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Trump's EPA proposes looser carbon limits on new coal plants

Reuters  |  WASHINGTON 

By Humeyra and Gardner

WASHINGTON (Reuters) - The on Thursday proposed rolling back an Obama-era rule requiring new U.S. coal plants to slash carbon emissions, a move that could crack open the door in coming years for new plants fired by the fossil fuel.

The U.S. Environmental Protection Agency's acting administrator, Andrew Wheeler, a former coal lobbyist, announced the proposal. It would allow new coal plants to emit up to 1,900 pounds (862 kg) of carbon dioxide per megawatt-hour of electricity, up from 1,400 pounds now.

The move to revive the ailing coal industry, whose share in the U.S. has been in decline, caused an uproar among environmental groups, who said it ignored dire warnings from the world's scientists about climate change.

"We are rescinding unfair burdens on American and levelling the playing field so that new can be part of America's future," Wheeler said at a press conference. He spoke alongside Harry Alford, of the National Black Chamber of Commerce, a long-time opponent of former Barack Obama's limits on carbon emissions.

The EPA hopes to finalise the rule after a public comment period.

"This proposal is another illegal attempt by the to prop up an industry already buckling under the powerful force of the free market," said U.S. Senator Sheldon Whitehouse, a Democrat on the Committee.

Under the existing Obama-era rule, new coal plants would have to burn some natural gas, which emits less carbon, or install or highly efficient technology that is not yet commercially available.

Wheeler argued the proposal would not boost U.S. greenhouse emissions but would actually help drive them down by encouraging U.S. investment in new energy technologies, which could then be exported.

"I'd love to see coal plants being built in and meet our standards," he said.

The announcement came ahead of annual U.N. climate talks in next week, where officials plan a panel on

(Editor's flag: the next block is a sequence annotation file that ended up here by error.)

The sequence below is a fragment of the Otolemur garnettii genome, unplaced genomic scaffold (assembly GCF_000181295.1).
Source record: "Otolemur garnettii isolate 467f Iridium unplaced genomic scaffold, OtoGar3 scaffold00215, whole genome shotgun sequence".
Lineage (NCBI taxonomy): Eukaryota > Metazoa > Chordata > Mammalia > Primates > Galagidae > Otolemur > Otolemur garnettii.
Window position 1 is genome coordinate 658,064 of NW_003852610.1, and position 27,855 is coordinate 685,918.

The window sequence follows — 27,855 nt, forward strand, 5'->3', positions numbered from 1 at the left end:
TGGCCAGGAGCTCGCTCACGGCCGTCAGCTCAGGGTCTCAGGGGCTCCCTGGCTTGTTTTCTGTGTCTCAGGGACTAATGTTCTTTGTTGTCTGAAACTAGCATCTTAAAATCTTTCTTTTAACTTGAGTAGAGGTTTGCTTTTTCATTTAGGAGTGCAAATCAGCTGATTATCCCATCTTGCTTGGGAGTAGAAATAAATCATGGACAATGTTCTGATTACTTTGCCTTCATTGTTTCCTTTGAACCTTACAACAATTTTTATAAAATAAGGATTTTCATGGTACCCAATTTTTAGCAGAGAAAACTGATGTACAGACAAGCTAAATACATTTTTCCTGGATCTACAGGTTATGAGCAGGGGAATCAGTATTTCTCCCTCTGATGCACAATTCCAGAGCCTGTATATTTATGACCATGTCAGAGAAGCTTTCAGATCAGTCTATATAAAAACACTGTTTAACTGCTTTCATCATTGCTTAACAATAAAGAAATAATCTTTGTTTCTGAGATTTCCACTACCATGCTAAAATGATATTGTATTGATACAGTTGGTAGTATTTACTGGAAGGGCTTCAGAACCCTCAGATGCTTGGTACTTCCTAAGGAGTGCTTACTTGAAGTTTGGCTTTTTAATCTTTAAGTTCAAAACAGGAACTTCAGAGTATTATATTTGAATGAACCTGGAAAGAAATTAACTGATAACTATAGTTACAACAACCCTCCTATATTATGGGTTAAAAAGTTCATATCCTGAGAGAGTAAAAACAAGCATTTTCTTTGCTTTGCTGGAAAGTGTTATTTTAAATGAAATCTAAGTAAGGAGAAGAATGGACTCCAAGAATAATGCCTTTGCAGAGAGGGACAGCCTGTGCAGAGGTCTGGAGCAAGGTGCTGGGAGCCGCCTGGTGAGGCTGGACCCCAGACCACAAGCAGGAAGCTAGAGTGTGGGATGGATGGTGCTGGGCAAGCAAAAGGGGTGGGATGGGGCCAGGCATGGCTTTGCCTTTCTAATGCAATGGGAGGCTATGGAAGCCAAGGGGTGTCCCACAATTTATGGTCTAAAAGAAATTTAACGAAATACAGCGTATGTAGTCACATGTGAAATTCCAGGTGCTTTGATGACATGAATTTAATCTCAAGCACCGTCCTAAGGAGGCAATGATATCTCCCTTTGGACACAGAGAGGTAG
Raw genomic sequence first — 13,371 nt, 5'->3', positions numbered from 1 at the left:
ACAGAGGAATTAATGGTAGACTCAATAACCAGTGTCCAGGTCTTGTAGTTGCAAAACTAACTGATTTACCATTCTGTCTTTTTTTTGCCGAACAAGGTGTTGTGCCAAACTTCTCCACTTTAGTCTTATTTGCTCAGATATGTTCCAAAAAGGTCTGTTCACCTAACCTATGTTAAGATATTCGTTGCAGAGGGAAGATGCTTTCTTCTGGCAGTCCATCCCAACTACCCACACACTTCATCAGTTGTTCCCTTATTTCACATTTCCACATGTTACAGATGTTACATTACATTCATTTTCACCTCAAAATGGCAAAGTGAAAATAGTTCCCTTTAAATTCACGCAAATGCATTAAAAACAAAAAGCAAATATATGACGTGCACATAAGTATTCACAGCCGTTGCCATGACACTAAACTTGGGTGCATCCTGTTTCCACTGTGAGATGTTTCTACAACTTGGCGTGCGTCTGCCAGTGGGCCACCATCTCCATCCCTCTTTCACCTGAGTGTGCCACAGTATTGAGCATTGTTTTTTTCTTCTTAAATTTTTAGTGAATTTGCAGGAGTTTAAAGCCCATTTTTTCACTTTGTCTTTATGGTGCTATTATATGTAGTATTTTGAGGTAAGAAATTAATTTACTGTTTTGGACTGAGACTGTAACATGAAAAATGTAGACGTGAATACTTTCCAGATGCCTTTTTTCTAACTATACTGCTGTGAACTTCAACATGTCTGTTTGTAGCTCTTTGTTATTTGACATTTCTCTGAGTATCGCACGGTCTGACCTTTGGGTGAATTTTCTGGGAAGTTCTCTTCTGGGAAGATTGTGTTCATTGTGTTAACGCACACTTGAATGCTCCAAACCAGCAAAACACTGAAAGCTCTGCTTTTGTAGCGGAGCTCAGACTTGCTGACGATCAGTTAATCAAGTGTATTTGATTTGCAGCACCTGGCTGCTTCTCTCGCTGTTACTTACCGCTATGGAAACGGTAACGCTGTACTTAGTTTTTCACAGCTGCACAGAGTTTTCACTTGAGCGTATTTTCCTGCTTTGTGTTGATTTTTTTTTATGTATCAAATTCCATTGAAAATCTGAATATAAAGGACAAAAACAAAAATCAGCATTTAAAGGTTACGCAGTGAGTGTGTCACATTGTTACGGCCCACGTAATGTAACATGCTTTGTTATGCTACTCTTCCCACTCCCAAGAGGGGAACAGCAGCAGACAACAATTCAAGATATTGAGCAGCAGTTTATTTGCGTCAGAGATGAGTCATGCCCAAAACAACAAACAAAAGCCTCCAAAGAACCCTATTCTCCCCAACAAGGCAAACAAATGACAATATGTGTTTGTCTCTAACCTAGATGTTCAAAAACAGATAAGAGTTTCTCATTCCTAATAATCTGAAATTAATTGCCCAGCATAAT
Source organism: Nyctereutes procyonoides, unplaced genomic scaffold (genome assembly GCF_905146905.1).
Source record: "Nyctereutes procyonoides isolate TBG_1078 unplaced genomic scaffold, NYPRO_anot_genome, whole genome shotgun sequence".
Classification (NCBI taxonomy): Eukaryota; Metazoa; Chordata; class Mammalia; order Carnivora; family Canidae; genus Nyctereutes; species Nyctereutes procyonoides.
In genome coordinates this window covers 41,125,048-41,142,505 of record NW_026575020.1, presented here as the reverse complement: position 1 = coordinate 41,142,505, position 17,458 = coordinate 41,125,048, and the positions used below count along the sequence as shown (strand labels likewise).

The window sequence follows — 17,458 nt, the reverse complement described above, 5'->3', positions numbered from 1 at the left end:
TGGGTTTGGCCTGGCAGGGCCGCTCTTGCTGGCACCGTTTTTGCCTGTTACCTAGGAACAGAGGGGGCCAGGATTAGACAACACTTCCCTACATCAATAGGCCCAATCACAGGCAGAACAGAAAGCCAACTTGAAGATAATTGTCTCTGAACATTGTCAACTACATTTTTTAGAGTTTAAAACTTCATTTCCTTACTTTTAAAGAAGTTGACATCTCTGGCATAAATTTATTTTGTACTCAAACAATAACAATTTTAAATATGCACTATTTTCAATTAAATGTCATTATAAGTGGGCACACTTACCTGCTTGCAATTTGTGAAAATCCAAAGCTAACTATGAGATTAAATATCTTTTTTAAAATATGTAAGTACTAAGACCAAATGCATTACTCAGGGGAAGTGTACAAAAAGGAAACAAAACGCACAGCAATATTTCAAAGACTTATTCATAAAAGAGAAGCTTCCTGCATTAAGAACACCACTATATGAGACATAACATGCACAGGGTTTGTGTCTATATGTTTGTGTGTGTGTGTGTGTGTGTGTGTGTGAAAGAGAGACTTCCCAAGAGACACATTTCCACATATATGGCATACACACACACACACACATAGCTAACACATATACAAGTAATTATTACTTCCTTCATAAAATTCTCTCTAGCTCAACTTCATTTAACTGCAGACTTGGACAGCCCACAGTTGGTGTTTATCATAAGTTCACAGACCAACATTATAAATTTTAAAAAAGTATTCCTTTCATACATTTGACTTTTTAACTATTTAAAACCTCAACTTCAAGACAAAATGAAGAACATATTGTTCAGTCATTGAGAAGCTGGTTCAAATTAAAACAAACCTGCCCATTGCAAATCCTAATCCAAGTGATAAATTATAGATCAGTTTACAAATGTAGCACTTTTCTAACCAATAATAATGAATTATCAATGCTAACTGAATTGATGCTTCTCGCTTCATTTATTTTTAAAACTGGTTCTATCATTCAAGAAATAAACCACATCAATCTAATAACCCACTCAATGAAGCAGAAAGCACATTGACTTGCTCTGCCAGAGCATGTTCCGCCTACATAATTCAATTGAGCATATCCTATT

A report last month found climate change will cost the national economy hundreds of billions of dollars by the end of the century. That bleak picture clashes with the Trump administration's pro-fossil-fuels agenda.

"We are not ignoring the government report," Wheeler said. But he added "a lot of the media's focused on is the worst-case scenario."


The has projected that coal demand will fall this year to the lowest in 39 years, as the power industry moves further toward and renewables like solar and wind. The government lists plans for two new major coal fired power plants over the next five years, which could benefit from the EPA's rollback. Still, it also lists plans for 77 retirements.

Asked if the EPA had an estimate on whether the new proposal would result in many new coal plants being built, Wheeler said that was not up to the agency.

"We are not picking winners and losers here," he said.

Jay Duffy, a legal associate at Clean Air Task Force, said lifting the carbon emissions limit failed to satisfy for the best available

Mitch McConnell, a Republican, applauded the EPA's proposal, saying it would help families working in the coal industry in his state of

"Coal deserves a level playing field, and that's what this is trying to accomplish," McConnell said.

(Reporting by Gardner; editing by and Rosalba O'Brien)

(This story has not been edited by Business Standard staff and is auto-generated from a syndicated feed.)

First Published: Fri, December 07 2018. 06:43 IST